The United States has the highest incarceration rate in the world. According to the 33-country Organisation for Economic Co-operation and Development (OECD), the U.S. incarceration rate is 760 prisoners per 100,000 population. Only 3 of the remaining OECD countries have incarceration rates above 250 per 100,000. These include Israel (325 per 100,000), Chile (317 per 100,000) and Estonia (273 per 100,000). African-American and Hispanic men (3,074 per 100,000 and 1,258 per 100,000, respectively) comprise a disproportionate share of American prisoners, compared to just 459 per 100,000 of white men.
Policymakers should continue to monitor how the ways law enforcement officers use technology may perpetuate flaws in the criminal justice system. Several developments over the past month shed light on these considerations.
The Fourth Amendment states “the right of the people to be secure in their persons, houses, papers and effects, against unreasonable searches and seizures, shall not be violated, and no warrants shall issue, but upon probable cause.” The warrant requirement for law enforcement officers conducting investigations in the physical world is well settled, even as the law surrounding exceptions to the warrant requirement is more complex. However, the extent of Fourth Amendment protection online and on devices is murkier.
The New York Times published an article discussing the patchwork of confusing, and often contradictory, laws around the country governing law enforcement’s warrantless use of cell phone data, including New York City’s practice of keeping cell phone theft victims’ phone data beyond the data need to investigate and prosecute the theft. The New York City Police Department is also notorious for its “Stop and Frisk” practices. According to the New York Civil Liberties Union, black and Latino New York residents “made up close to 90 percent of people stopped and about 88 percent of those stops were of innocent New Yorkers.”
To address the challenges of privacy and Fourth Amendment policy in the digital age, policymakers are considering legislation to amend the Electronic Communications Privacy Act (ECPA). ECPA, enacted in 1986, was designed to restrict the ability of the federal government to use computer data and stored electronic communications in investigations. But ECPA currently requires no probable cause and no warrants for law enforcement to obtain things like stored photographs, data from Facebook pages, and draft documents shared with third parties like Dropbox and Google.
On Thursday, the Senate Judiciary Committee approved an amendment to ECPA that would require police to obtain a warrant before searching suspects’ emails. The Senate is not anticipated to vote on the ECPA amendment until next year, but this is important progress toward ensuring the Fourth Amendment warrant requirement applies to data and devices.
Recording Police Activity
The past month has also seen an important development in the role personal audiovisual recordings might play in documenting police misconduct.
On Monday, the Supreme Court declined to review a Seventh Circuit ruling that the First Amendment includes the right to record the actions of police officers while they are on duty and in public. Illinois’ eavesdropping law had made recording police officers a felony punishable by up to 15 years in prison. The Seventh Circuit held that “the act of making an audio or audiovisual recording is necessarily included within the First Amendment’s guarantee of speech and press rights as corollary of the right to disseminate the resulting recording.”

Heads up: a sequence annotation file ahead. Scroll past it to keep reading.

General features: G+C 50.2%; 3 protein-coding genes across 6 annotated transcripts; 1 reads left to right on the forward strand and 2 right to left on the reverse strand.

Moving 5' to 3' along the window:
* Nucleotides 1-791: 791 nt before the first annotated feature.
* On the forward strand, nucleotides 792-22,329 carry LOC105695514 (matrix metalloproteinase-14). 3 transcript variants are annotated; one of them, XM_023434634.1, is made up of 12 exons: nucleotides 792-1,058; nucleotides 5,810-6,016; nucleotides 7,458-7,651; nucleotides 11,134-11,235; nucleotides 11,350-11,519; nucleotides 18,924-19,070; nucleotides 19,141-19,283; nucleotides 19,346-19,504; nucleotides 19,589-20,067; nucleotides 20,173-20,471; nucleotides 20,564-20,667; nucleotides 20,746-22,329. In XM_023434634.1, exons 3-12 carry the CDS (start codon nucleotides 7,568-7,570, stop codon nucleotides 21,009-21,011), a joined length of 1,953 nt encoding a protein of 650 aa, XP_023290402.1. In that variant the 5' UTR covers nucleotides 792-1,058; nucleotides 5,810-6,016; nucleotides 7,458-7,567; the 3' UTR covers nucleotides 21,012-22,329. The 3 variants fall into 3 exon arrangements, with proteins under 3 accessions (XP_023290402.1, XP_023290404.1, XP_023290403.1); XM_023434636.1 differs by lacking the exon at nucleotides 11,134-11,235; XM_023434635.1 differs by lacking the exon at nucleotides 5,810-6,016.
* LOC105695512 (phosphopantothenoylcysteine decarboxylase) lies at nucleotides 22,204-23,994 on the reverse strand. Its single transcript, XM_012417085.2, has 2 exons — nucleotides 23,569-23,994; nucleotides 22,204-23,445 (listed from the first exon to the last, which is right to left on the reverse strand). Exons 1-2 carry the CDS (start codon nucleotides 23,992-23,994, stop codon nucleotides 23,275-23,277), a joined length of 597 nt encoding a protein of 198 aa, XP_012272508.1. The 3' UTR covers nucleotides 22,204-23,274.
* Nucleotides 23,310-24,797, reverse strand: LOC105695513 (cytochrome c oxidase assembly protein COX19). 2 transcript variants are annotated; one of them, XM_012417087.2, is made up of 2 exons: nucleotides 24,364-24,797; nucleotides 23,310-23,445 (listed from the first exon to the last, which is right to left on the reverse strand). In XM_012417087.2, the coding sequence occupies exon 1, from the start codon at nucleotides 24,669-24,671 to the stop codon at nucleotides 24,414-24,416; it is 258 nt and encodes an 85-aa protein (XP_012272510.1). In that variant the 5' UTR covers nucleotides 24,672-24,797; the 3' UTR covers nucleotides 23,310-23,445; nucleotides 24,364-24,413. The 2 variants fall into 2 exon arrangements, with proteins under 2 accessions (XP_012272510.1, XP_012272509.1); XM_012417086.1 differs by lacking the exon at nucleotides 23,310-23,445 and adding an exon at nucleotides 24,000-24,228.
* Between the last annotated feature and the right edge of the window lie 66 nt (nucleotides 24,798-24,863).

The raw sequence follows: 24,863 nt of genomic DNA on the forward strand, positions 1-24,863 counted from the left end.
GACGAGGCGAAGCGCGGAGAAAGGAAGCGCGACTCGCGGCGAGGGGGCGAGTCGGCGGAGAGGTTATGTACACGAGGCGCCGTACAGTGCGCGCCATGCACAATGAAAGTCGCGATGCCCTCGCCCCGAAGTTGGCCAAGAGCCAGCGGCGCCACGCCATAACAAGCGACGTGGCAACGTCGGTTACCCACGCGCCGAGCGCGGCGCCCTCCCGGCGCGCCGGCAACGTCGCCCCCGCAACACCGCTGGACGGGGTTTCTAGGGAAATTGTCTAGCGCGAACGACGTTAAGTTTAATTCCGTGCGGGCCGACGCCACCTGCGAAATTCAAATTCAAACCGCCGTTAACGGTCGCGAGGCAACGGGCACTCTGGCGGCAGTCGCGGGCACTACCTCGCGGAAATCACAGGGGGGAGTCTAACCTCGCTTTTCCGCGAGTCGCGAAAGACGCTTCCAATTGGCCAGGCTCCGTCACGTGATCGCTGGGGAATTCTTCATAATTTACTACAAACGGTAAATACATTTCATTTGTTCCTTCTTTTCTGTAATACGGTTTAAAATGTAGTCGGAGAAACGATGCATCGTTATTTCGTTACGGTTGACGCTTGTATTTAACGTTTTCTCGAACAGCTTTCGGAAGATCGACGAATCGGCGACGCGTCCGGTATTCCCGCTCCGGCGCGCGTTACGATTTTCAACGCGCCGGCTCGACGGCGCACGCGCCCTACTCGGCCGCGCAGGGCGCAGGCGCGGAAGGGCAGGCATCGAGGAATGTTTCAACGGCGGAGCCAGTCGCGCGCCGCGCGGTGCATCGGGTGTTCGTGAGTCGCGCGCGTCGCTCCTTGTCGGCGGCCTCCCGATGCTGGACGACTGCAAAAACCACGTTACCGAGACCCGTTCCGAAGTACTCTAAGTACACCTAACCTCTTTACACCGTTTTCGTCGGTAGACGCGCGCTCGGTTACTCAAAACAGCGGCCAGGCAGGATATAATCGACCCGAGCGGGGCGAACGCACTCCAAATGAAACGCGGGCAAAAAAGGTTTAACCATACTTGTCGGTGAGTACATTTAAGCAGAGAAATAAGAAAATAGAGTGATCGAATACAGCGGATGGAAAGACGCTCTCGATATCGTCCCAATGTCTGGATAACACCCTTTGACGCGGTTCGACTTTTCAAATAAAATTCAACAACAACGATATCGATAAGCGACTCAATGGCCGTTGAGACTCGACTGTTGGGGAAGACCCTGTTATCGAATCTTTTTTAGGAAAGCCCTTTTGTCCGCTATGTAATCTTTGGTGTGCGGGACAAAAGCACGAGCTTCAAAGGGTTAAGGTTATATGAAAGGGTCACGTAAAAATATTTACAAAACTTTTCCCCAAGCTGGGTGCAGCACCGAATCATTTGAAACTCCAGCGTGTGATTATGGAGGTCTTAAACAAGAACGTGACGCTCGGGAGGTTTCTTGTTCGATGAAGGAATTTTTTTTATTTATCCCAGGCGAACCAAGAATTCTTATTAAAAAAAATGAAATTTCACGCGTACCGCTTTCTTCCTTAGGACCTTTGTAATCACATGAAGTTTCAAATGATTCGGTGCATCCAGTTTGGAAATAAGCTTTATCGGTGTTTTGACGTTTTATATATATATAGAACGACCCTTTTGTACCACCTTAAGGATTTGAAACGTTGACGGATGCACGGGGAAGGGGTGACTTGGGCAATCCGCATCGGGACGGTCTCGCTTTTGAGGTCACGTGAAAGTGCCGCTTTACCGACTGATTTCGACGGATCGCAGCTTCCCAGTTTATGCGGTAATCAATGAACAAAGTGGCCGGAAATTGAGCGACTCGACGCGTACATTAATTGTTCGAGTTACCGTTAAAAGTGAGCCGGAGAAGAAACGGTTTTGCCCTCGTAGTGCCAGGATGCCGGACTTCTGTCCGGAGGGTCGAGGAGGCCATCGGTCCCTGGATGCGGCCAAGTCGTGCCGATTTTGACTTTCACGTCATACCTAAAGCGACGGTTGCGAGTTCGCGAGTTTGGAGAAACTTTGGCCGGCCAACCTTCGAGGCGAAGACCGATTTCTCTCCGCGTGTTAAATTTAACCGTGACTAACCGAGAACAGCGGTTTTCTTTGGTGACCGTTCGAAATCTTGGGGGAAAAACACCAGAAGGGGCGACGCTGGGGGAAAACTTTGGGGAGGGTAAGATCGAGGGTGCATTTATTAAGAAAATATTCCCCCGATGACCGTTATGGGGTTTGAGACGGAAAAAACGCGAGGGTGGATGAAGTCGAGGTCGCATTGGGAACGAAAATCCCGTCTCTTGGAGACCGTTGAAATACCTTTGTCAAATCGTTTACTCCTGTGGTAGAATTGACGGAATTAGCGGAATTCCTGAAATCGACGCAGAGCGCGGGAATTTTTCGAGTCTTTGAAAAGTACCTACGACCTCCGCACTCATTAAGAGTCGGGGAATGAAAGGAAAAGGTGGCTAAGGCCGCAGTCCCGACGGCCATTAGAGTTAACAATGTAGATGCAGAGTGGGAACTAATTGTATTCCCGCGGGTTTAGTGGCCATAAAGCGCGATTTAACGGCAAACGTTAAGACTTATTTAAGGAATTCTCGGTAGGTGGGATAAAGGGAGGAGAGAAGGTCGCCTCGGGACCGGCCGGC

Earlier this year, the City of Boston agreed to pay $170,000 in damages and legal fees to a man, Simon Glick, who was arrested for recording police officers in public. The settlement followed a First Circuit Court of Appeals unanimous ruling that Glick had a “constitutionally protected right to videotape police carrying out their duties in public.”
Prison Phone Justice
The families of inmates are silent victims. Incarceration removes a reliable source of household income and separates parents from their children. One aspect of the effect of incarceration on families is the stratospheric rates telephone companies charge for collect calls made by inmates.
One study conducted by the Southern Poverty Law Center of prison phone rates in Louisiana found these fees to be 15 times higher (30 cents per minute versus 2 cents per minute) than they are for collect calls made outside prison walls. In September, FCC Commissioner Clyburn urged FCC Chairman Genachowski to cut prison phone rates. On November 15th, the FCC announced at a rally by civil rights groups that it would seek public comment on prison phone rates. Congressmen Henry Waxman (D-CA) and Bobby Rush (D-IL) attended a screening of a new film entitled “Middle of Nowhere” on the Hill earlier this week. The film depicts the inner conflicts a mother encounters while her husband is serving an eight-year sentence.
Far too many people of color are in prisons in the United States. That makes the use of information and communications technology by law enforcement a matter of particular interest to people of color. The developments discussed here show policymakers taking constructive steps to improve how the criminal justice system uses technology. But information technology—and its uses—evolve rapidly, which means we need careful oversight of how these tools are used in the criminal justice system.
Joe Miller, Esq., is Deputy Director and Senior Policy Counsel of the Media and Technology Institute at the Joint Center for Political and Economic Studies. This piece originally appeared on his blog.